I wanted to share with my friends something important. It came to my attention serendipitously through a recent patient encounter and in a instance involving myself. Being summertime, many of us enjoy the outdoors. We spend time with our friends and family. We gather by the pool for barbeques, cut the lawn, mend the garden, many of us go out for runs, or bike rides. It’s a great time of year!
Man, that sun is hot! Its strong and it doesn’t take much exposure to get burned up!
I know this first hand as I am often running or swimming with the kids.
Recently, I noted a spot on my back. Of course it was in a spot I couldn’t see. It was light and dark brown mixed and didn’t go away on its own. After about two months, I decided to get it checked after speaking with a patient regarding her experience with melanoma.
Lucky for me, it wasn’t this worst case of skin cancers and I am looking forward to father’s day with my children. But what if I ignored it, or worse, never knew it was there in the first place?
While melanoma of the foot is not very common for me to see in practice, Emerald Coast Podiatry always keeps a keen eye out for it because the condition is devastating. I have decided to blog info I feel is extremely important because early detection of malignant melanoma is essential!
What is Malignant Melanoma?
Melanoma is a cancer that begins in the cells of the skin that produce pigmentation (coloration). It is also called malignant melanoma because it spreads to other areas of the body as it grows beneath the surface of the skin. Unlike many other types of cancer, melanoma strikes people of all age groups, even the young.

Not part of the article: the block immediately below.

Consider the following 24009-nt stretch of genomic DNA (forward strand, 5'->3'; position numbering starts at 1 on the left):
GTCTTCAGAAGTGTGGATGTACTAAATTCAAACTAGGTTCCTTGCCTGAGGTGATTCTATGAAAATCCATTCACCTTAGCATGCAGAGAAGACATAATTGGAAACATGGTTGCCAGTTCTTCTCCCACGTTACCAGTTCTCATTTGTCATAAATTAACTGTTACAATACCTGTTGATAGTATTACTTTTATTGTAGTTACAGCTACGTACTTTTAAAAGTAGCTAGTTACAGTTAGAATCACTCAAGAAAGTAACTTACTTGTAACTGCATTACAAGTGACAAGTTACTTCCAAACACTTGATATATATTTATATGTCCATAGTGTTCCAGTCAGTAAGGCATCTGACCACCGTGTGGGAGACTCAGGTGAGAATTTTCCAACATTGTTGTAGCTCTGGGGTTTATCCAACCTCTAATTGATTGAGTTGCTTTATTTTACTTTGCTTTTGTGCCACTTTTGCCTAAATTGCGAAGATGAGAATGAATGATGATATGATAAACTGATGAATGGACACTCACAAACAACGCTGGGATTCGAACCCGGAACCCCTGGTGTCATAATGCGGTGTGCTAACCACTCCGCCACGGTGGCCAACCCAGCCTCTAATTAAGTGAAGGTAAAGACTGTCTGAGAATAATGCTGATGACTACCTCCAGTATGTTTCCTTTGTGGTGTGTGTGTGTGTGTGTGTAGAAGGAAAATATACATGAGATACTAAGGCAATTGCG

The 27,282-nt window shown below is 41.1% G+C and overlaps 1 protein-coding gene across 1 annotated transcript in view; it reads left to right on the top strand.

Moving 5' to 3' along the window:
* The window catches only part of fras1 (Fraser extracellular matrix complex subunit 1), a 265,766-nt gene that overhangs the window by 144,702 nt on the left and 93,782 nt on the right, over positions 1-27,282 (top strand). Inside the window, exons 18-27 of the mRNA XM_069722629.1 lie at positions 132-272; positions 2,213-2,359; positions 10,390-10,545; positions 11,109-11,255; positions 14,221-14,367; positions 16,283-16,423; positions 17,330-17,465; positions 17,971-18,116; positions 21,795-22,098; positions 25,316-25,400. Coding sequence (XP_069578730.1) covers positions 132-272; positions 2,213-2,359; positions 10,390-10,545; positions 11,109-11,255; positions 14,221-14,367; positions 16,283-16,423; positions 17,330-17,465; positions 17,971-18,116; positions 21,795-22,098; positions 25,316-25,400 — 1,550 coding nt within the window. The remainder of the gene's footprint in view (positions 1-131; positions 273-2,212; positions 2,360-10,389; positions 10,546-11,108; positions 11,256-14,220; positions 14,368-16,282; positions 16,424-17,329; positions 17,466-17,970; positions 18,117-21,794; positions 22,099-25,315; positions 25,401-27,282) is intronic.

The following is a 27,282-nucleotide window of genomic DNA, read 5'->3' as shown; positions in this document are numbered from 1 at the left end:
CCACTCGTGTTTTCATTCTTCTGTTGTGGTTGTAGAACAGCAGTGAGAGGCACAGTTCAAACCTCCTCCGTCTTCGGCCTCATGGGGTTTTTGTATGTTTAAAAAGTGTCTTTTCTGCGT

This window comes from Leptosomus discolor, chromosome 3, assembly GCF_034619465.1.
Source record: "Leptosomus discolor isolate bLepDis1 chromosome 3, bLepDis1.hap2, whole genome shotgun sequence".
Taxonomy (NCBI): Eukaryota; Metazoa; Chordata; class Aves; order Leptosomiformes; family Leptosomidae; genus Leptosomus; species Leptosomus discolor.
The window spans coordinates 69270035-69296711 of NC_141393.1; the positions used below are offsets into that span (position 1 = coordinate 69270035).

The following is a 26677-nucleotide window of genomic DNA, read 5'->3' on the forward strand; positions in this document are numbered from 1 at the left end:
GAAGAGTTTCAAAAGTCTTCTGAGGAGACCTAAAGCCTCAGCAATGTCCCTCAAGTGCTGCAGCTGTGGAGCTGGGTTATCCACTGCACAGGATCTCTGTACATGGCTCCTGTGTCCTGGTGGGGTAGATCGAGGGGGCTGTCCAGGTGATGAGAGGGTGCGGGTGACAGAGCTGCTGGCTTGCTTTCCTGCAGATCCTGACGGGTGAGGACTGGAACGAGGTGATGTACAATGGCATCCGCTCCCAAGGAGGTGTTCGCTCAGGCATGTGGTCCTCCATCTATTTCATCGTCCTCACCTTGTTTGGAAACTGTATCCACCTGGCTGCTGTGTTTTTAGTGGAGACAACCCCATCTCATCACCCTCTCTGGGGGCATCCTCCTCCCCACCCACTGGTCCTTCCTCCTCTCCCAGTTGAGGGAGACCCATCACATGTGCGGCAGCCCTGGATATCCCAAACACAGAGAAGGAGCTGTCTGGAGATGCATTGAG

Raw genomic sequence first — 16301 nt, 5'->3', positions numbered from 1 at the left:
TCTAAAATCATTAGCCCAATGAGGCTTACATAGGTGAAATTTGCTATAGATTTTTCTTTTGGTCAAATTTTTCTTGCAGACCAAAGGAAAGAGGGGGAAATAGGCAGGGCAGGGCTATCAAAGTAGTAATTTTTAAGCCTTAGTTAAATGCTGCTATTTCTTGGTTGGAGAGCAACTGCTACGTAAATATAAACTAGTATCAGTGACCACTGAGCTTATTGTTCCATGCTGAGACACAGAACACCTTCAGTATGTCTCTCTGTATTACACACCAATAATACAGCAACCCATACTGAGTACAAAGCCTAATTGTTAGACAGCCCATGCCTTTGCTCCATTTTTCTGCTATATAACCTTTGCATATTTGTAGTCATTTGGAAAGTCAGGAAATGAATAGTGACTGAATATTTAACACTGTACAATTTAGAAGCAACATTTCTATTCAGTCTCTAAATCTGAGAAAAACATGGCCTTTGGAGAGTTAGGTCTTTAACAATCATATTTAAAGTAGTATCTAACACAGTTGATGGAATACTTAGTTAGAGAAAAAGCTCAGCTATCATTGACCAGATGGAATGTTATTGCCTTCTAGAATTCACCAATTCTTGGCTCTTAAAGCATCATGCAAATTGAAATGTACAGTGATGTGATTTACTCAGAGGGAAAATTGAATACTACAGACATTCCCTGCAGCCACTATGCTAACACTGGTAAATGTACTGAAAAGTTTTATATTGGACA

Melanoma in the Foot
Melanoma that occurs in the foot or ankle often goes unnoticed during its earliest stage, when it would be more easily treated. By the time melanoma of the foot or ankle is diagnosed, it frequently has progressed to an advanced stage, accounting for a higher mortality rate. This makes it extremely important to follow prevention and early detection measures involving the feet as well as other parts of the body.
Most cases of melanoma are caused by too much exposure to ultraviolet (UV) rays from the sun or tanning beds. This exposure can include intense UV radiation obtained during short periods, or lower amounts of radiation obtained over longer periods.
Anyone can get melanoma, but some factors put a person at greater risk for developing this type of cancer. These include:
Fair skin; skin that freckles; blond or red hair
Blistering sunburns before the age of 18
Numerous moles, especially if they appeared at a young age
What Should You Look For?
Melanoma can occur anywhere on the skin, even in areas of the body not exposed to the sun. Melanoma usually looks like a spot on the skin that is predominantly brown, black, or blue—although in some cases it can be mostly red or even white. However, not all areas of discoloration on the skin are melanoma.
There are four signs—known as the ABCDs of melanoma—to look for when self-inspecting moles and other spots on the body:
Asymmetry -- Melanoma is usually asymmetric, which means one half is different in shape from the other half.
Border -- Border irregularity often indicates melanoma. The border—or edge—is typically ragged, notched, or blurred.
Color -- Melanoma is typically a mix of colors or hues, rather than a single, solid color.
Diameter-- Melanoma grows in diameter, whereas moles remain small. A spot that is larger than 5 millimeters (the size of a pencil eraser) is cause for concern.
All 5 Characteristics shown here
If any of these signs are present on the foot, it is important to see us at emerald coast podiatry or your dermatologist right away. It is also essential to see a surgeon if there is discoloration of any size underneath a toenail (unless the discoloration was caused by trauma, such as stubbing a toe or having something fall on it). Especially if you have a history of malignant melanoma
To diagnose melanoma, we will ask the patient a few questions. For example: Is the spot old or new? Have you noticed any changes in size or color? If so, how rapidly has this change occurred?
We also exam